Paula Collmar, a Westminster College foreign language adjunct professor of 11 years, was on her way to teach her 8 a.m. French translation class at the University of Utah. Traffic was bad that morning and at a standstill. Collmar accidentally rolled back into the car behind her.
Collmar pulled over into the next available parking lot to check the damage with the person she ran into. The woman happened to be having a bad morning. The woman got out of her car and started threatening to call the police. Collmar said there was little to no damage to either vehicle. The woman proceeded to call the police. Collmar and the women waited an hour for the police to arrive.
Colmar was late to her 8 a.m. class and said she walked into class with tears in her eyes over the ordeal.
Only 12 students had waited for Collmar arrive for class.
Traffic, long commutes, and low pay are just some of the challenges that face adjunct faculty.
Adjunct faculty are professors not on the tenure track. They are hired by a college or university to teach part-time and often have other teaching jobs and/or full-time jobs.
More than 30,000 adjuncts who are teaching part-time have a full-time job along with their adjunct teaching, according to the American Association of University Professors.
The majority of adjuncts at Westminster fall under this category said Adjunct Faculty Coordinator Hikmet Loe. Westminster faculty is made of 35 percent adjuncts Loe said.
Lack of job security, or not knowing if you will have a job in the future, is one challenge adjuncts face, Loe said.
“The anxiety of not knowing, from term to term, if one is going to be hired back,” Loe said. “It’s really a very short-term looking situation.”
According to the American Association of Professors, an adjunct salary usually ranges between $20,000 from $25,000 working full time. On the most extreme scale, adjuncts are getting paid as little as $1,000 to $5,000 per 3 credits, according to a survey reported on by the Houston Chronicle.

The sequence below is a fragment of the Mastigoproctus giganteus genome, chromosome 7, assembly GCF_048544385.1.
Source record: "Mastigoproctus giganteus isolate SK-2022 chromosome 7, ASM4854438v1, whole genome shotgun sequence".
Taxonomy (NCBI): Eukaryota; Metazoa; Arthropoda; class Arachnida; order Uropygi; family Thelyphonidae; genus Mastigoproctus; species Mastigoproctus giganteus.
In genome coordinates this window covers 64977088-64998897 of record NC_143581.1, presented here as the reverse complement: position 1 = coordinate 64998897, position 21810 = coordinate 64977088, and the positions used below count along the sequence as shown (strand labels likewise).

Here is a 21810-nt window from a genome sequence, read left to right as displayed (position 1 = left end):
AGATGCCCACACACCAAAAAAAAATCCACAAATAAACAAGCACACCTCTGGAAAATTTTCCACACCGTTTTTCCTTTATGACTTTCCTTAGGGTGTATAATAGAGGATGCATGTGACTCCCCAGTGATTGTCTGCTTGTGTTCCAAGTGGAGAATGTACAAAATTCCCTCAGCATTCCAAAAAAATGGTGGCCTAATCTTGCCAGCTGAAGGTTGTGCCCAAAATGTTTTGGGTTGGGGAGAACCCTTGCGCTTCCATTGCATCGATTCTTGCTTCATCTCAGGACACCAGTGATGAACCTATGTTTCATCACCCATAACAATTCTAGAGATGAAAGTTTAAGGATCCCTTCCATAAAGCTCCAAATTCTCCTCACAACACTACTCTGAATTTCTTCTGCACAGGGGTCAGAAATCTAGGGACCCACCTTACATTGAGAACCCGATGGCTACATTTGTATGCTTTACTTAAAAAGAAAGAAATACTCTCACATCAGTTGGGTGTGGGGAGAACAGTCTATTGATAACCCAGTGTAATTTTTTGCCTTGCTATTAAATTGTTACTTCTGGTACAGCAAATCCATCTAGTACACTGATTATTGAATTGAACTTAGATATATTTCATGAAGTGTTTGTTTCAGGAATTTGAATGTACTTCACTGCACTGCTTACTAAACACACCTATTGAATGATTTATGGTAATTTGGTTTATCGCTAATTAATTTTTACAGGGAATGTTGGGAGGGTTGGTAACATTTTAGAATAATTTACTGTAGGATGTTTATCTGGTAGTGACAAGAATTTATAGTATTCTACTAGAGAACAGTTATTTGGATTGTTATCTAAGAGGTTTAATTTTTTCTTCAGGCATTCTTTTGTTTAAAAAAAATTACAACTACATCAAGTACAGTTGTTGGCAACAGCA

Westminster adjuncts are paid per credit hour each term based upon their former teaching experience. They are paid monthly throughout the semester for a total of four times Loe said.
Matt Mays said, on top of financial concerns, balancing life is another challenge that some adjunct face.
“Being an adjunct, it’s obviously not your primary profession,” said Mays, who taught at Westminster during spring 2018 and fall 2019. “It’s not your primary means of supporting yourself or supporting your family. So, the balancing act [is] between your primary occupation also with family needs, throwing adjunct teaching into the mix and making sure you put in as much into it as it deserves. ”
Matt Riding, a five-year adjunct at Westminster, agreed finding balance with a full-time job can be difficult. Riding said he especially struggled his first year on the job.
“I was underestimating the time of the commitment into it,” Riding said. “I was working a lot in the job and then transitioning and changing my mindset into teaching was pretty challenging. Preparing lessons, discussions, writing assignments, developing the curriculum.”
Despite the challenges that adjuncts face, many said they teach because it gives them freedom and flexibility Paula Collmar said.
“I love what I do,” Collmar said. “If you don’t like what you do then life is miserable.”
Adjuncts going into this position know they are not going to be well paid they do it for the love of teaching Loe said.
“The reason people are here, and they are adjuncting, is because they love teaching,” Loe said. “That’s it that passion is a good thing that overrides.”
Collmar said her students were the key to making her terrible morning better.
“The students were just delightful about it,” Collmar said.